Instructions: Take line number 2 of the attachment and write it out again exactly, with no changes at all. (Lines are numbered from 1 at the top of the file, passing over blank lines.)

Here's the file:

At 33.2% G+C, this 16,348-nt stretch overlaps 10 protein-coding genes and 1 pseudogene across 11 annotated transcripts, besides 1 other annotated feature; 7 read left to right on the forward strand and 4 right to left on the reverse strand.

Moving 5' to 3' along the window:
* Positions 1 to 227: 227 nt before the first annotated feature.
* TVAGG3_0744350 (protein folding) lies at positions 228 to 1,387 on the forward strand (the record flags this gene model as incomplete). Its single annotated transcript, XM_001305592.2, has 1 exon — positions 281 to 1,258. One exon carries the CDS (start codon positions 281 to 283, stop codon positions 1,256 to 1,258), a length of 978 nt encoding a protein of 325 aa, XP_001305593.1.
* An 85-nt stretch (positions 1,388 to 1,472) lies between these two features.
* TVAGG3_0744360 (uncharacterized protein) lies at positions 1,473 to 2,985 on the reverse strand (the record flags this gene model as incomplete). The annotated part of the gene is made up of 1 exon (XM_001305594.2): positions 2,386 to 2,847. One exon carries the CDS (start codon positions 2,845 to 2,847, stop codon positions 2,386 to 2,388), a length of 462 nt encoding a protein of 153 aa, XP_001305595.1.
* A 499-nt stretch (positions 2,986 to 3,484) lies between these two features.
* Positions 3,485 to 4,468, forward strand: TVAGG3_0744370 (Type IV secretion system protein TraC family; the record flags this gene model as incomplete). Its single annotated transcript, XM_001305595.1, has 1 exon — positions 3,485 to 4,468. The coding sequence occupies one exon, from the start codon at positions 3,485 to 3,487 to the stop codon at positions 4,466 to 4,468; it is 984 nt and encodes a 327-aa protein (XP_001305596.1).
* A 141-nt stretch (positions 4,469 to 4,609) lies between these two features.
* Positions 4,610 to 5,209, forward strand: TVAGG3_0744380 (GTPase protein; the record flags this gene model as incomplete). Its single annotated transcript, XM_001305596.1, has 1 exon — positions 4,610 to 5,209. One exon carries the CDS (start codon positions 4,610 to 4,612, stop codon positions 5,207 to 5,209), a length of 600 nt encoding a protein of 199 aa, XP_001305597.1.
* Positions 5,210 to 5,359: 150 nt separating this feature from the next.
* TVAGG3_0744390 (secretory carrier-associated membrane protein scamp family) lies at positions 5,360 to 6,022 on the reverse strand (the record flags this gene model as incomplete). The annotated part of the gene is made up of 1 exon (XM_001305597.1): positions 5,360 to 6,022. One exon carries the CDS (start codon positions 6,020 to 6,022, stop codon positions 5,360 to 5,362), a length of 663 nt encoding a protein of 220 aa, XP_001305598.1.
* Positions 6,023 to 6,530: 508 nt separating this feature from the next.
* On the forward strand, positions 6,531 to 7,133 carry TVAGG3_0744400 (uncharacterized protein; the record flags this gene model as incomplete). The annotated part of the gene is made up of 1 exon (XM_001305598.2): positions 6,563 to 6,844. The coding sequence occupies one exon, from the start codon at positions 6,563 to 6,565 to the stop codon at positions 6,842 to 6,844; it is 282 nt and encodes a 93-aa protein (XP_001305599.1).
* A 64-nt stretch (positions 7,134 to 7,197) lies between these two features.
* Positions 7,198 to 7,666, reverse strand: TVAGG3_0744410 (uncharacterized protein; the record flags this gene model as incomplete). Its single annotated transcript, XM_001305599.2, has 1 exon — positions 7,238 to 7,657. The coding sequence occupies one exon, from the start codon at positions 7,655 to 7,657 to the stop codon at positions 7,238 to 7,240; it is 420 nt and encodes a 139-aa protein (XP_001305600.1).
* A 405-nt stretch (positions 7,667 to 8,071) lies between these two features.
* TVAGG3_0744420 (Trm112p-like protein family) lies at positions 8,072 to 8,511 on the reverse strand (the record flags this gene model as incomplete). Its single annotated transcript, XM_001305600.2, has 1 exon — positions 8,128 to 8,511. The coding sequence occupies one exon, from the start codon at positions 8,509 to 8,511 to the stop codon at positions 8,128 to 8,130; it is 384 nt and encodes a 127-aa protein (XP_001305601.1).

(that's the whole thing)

Moving 5' to 3' along the window: